Oral steroids do not help hearing for children with glue ear

NIHR | November 2018 | Oral steroids do not help hearing for children with glue ear

An NIHR-funded trial demonstrates that oral steroids do not improve hearing, symptoms, or quality of life in children with glue ear. This NIHR-funded trial compared oral steroids with placebo for 389 children with otitis media with effusion,  and found no significant effect on those outcomes.

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The study shows that many children will improve spontaneously, even after three months of glue ear and confirms that steroids are not useful, even though they are well tolerated. Surgery to place ventilation tubes known as grommets is an option for children with persistent glue ear in and hearing loss in both ears. This evidence supports more informed discussions with parents about watchful waiting and the surgical options available.

 

Abstract 

Background: Children with persistent hearing loss due to otitis media with effusion are commonly managed by surgical intervention. A safe, cheap, and effective medical treatment would enhance treatment options. Underpowered, poor-quality trials have found short-term benefit from oral steroids. We aimed to investigate whether a short course of oral steroids would achieve acceptable hearing in children with persistent otitis media with effusion and hearing loss.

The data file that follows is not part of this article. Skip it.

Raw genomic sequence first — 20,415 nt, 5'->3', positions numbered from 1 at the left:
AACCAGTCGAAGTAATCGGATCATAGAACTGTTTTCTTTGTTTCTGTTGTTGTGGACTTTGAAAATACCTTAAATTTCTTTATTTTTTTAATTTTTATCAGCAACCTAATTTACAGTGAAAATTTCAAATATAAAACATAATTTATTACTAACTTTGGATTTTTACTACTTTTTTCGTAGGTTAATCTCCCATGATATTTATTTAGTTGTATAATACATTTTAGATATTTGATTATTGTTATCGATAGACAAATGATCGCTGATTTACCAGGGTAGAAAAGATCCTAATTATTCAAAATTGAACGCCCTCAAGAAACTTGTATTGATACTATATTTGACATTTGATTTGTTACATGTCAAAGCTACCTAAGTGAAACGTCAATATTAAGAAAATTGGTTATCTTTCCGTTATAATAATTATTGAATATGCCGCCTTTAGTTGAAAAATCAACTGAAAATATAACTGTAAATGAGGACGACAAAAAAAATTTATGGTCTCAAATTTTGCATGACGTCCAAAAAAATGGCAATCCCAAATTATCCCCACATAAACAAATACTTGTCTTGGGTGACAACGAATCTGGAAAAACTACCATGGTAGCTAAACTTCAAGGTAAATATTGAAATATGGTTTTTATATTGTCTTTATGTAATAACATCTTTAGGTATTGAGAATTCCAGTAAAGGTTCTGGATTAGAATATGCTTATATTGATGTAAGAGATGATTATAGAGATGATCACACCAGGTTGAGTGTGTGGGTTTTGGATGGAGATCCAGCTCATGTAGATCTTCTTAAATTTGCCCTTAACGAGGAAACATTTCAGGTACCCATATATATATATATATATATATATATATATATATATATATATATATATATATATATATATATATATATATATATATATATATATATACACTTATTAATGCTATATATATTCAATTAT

Methods: In this individually randomised, parallel, double-blinded, placebo-controlled trial we recruited children aged 2-8 years with symptoms attributable to otitis media with effusion for at least 3 months and with confirmed bilateral hearing loss. Participants were recruited from 20 ear, nose, and throat (ENT), paediatric audiology, and audiovestibular medicine outpatient departments in England and Wales. Participants were randomly allocated (1:1) to sequentially numbered identical prednisolone (oral steroid) or placebo packs by use of computer-generated random permuted block sizes stratified by site and child’s age. The primary outcome was audiometry-confirmed acceptable hearing at 5 weeks. All analyses were by intention to treat. This trial is registered with the ISRCTN Registry, number ISRCTN49798431.

Findings: Between March 20, 2014, and April 5, 2016, 1018 children were screened, of whom 389 were randomised. 200 were assigned to receive oral steroids and 189 to receive placebo. Hearing at 5 weeks was assessed in 183 children in the oral steroid group and in 180 in the placebo group. Acceptable hearing was observed in 73 (40%) children in the oral steroid group and in 59 (33%) in the placebo group (absolute difference 7% [95% CI -3 to 17], number needed to treat 14; adjusted odds ratio 1.36. There was no evidence of any significant differences in adverse events or quality-of-life measures between the groups.

Interpretation: Otitis media with effusion in children with documented hearing loss and attributable symptoms for at least 3 months has a high rate of spontaneous resolution. A short course of oral prednisolone is not an effective treatment for most children aged 2-8 years with persistent otitis media with effusion, but is well tolerated. One in 14 children might achieve improved hearing but not quality of life. Discussions about watchful waiting and other interventions will be supported by this evidence.

Full reference: Francis, N. A., et al | 2018|  Oral steroids for resolution of otitis media with effusion in children (OSTRICH): a double-blinded, placebo-controlled randomised trial | Lancet | 392 | 10147| 10.3310/signal-000674

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